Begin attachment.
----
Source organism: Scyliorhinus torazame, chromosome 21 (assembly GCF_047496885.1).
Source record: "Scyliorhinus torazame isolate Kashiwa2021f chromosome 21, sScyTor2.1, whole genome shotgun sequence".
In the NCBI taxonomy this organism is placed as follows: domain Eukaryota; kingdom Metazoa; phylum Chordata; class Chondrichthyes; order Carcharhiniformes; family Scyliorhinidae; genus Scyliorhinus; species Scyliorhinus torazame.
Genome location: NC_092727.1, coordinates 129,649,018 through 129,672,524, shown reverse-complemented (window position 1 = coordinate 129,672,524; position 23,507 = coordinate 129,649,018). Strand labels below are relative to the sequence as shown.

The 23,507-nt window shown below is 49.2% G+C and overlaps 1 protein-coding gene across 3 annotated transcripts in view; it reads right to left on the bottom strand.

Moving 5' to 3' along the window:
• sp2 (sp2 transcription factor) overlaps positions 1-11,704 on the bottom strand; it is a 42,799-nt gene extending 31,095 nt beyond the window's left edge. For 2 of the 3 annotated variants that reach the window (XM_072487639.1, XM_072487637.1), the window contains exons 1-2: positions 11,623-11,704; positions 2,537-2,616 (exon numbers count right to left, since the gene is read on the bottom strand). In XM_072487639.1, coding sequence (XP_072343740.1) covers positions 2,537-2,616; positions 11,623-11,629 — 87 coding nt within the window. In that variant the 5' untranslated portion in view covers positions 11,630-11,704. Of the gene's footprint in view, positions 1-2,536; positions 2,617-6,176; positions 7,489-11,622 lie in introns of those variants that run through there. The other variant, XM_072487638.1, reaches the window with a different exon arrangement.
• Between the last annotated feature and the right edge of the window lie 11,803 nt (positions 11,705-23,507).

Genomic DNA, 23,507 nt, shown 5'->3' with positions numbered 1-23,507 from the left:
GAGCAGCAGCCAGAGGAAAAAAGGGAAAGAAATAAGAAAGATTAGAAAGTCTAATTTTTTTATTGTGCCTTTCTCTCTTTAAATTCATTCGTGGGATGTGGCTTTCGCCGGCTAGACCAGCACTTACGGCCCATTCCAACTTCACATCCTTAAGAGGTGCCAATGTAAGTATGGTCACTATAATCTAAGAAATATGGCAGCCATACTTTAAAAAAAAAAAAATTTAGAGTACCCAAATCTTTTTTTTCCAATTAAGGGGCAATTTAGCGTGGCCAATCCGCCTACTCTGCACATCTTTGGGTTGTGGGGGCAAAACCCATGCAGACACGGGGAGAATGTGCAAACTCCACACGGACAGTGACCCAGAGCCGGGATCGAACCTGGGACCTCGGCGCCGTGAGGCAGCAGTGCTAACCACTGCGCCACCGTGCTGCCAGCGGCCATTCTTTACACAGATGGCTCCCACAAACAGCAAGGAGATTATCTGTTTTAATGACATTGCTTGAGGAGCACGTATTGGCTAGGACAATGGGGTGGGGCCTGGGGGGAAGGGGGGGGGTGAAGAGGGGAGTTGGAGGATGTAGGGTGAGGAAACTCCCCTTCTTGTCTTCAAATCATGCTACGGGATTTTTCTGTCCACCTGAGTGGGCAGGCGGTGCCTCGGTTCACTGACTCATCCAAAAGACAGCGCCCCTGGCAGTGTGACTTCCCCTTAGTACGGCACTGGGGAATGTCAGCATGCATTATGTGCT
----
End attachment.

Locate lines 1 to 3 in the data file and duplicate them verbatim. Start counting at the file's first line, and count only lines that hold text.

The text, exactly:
Source organism: Scyliorhinus torazame, chromosome 21 (assembly GCF_047496885.1).
Source record: "Scyliorhinus torazame isolate Kashiwa2021f chromosome 21, sScyTor2.1, whole genome shotgun sequence".
In the NCBI taxonomy this organism is placed as follows: domain Eukaryota; kingdom Metazoa; phylum Chordata; class Chondrichthyes; order Carcharhiniformes; family Scyliorhinidae; genus Scyliorhinus; species Scyliorhinus torazame.